An Interview with Composer & Screenwriter Michael A. Levine
An Interview with Composer & Screenwriter Michael A. Levine
I’m always amazed at who you can come across on Stage 32. Our global community is so vast that there’s no chance of knowing who’s who, unless you take the plunge and start connecting with people you meet whilst sharing comments in the various Lounges or the Blog.
Phil Hardy and I had just published our latest article “How Can You Sell Your Screenplay To A Studio" and I noticed a comment from Michael A. Levine. Michael, by the way, is an award-winning composer. He has not only composed some great music but has diversified into Writing and Production and I thought this would be a wonderful opportunity to help Stage 32 members who were trying to plot a course for their careers. Why not speak to someone who has done this with aplomb?
It turns out he was involved in the creation (as composer) of one of my favorite Jerry Bruckheimer series, Cold Case (with Kathryn Morris – 2003-2010), so we had a short conversation and then I thought this would be a great opportunity to see if Michael was open to being interviewed for Stage32.
He was, and so without further ado, here is that interview...
Geoff Hall: Greetings, Michael.
Michael A. Levine: Greetings back to you Geoff, from across the sea and across the U.S. (I live in L.A.) where we spell it “favorite” and don’t pronounce the H in “herbs” even if it bugs Eddie Izzard.
GH: Hi Michael, it was great to hear from you on the Stage 32 Blog. It brought back lots of great memories about the ‘Cold Case’ show, which I’ve started watching again on Amazon Prime. I just love that theme, with its waves of emotive energy banging out of my speakers.
ML: Darn! Right away, I have to admit I am only responsible for the first two “ah-ah” notes of the theme. (Sung by the wonderful vocalist, Elise Morris). The rest is from a production music album Jerry Bruckheimer fell in love with before I was even involved, a cut called Nara by E.S. Posthumus (brothers Jeff and Rob Pfeifer). Still, I did score every episode for seven seasons and wrote the closing credits music.
GH: I’m wondering how you got from doing a Kit-Kat jingle to scoring the music on ‘Cold Case’? Did you have an agent at this time?
ML: I moved from New York to L.A.’s Topanga Canyon knowing almost nobody. Topanga is gorgeous, but far from the center of filmmaking. I had no agent, no contacts - I was getting nowhere. One day I played some looping electric violin at a local poetry reading at a cafe and a woman behind the counter there said, “You should meet my landlord - Harry Gregson-Williams.”A few weeks later I was at a gig of another woman from the cafe and this skinny English guy standing next to me and I struck up a conversation. It was Harry. He said, “Oh yes, Louise told me about you.” He asked me what I had done and I mentioned, in passing, I had played in an Irish band in my youth. A couple of days later he calls and says, “Do you really play Irish fiddle?” When I answered in the affirmative he asks, “Could you put together an Irish band?” Sure thing, I tell him, not knowing a single Irish musician in L.A. (But how hard could it be?) It turns out we were doing pre-records for a film called Veronica Guerin (starring Cate Blanchett). Harry had booked what was then called Media Ventures (now Remote Control) owned by Hans Zimmer.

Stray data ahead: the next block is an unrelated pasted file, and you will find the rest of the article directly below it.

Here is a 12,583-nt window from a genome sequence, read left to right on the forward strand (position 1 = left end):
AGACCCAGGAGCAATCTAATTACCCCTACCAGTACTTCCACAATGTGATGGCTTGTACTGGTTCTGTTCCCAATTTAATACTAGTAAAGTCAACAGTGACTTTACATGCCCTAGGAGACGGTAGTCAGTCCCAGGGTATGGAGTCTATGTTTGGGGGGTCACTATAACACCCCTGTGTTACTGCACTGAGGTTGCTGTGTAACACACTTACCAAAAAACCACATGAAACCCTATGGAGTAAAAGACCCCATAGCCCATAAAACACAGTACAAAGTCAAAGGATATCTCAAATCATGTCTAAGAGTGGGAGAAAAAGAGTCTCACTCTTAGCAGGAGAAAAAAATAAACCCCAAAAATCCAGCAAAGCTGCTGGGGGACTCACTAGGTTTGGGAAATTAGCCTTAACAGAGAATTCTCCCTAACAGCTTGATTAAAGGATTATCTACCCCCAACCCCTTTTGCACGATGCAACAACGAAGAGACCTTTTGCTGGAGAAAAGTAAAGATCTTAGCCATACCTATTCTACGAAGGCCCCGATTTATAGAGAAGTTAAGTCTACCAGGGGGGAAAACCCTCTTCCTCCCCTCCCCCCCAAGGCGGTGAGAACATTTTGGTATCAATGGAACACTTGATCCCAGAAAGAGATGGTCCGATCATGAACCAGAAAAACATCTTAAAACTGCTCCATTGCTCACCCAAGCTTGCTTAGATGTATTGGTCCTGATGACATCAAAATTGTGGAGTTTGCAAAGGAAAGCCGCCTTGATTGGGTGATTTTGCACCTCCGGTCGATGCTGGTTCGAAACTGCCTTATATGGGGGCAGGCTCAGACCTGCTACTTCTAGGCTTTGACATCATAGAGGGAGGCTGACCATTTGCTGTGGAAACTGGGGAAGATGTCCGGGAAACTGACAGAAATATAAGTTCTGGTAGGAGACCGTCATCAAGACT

During a break in the session, Hans comes in to say hi. I always carried a CD of mine with me which consisted of no film music at all but, instead, weird art pieces and excerpts from Rock operas and ballets I’d written. I handed it to Hans and said, “This is probably coals to Newcastle but…” Two days later he leaves a message on my answering machine, “Hello Michael, this is Hans. I just listened to your album and it’s fucking incredible. Of course, I just came from the dentist so I’m probably just high.”
ML (cont'd): I think the fact that it wasn’t what was expected was key. Hans probably gets 20 links a week from Hans-wanna-bes who do their very best to knock him off. He doesn’t need them - he’s already got himself. Similarly, the best screenwriters take what McKee, Field, Truby - even Aristotle - have to say as just one person’s ideas, not the keys to the kingdom. I once was working for Robert Towne and asked him if he’d ever read McKee’s analysis of a scene from Towne’s Chinatown. He said he hadn’t so I brought it in the next day. He read it on the spot and said, “Very interesting. But it has absolutely nothing to do with what I was thinking when I wrote it.”
Anyway, I end up doing additional music for Hans as a result, later moving into a studio in his complex. But meanwhile, Harry has hit a wall on the climactic murder scene in the movie. It was temped with an excerpt from Gladiator featuring the Armenian wind instrument, the duduk. They can’t license it and doesn’t really work tonally but Jerry Bruckheimer has fallen in love with it. (Beginning to see a pattern?) I tell Harry, “You know, the Uilleann pipes are kind of the Irish duduk.” He says. “You write it.” I did. Jerry liked it. Then the movie was shelved.
Meanwhile, thanks to the Hans connection (and his partner’s lawyer, Mark Berger, putting my CD in a pile that went to Jerry), I got a shot at working on a new show called Cold Case. I met with Bruckheimer's head of TV, Jonathan Littman, who said, “What this show really needs is music like this one cue from one of Jerry’s movies that hasn’t been released yet.” “What movie?” I ask. “You haven’t seen it,” he says. “Like I said, it hasn’t been released yet”. I persist. “What movie?” “Veronica Guerin,” he answers. “What cue?” I ask. He looks at me funny. “The murder scene.” I smile and say, “I think I can do something like that.” I did that show for seven seasons. And barista Louise? She is Louise Runge who is now a producer at OneZero Films with credits on a half-dozen features.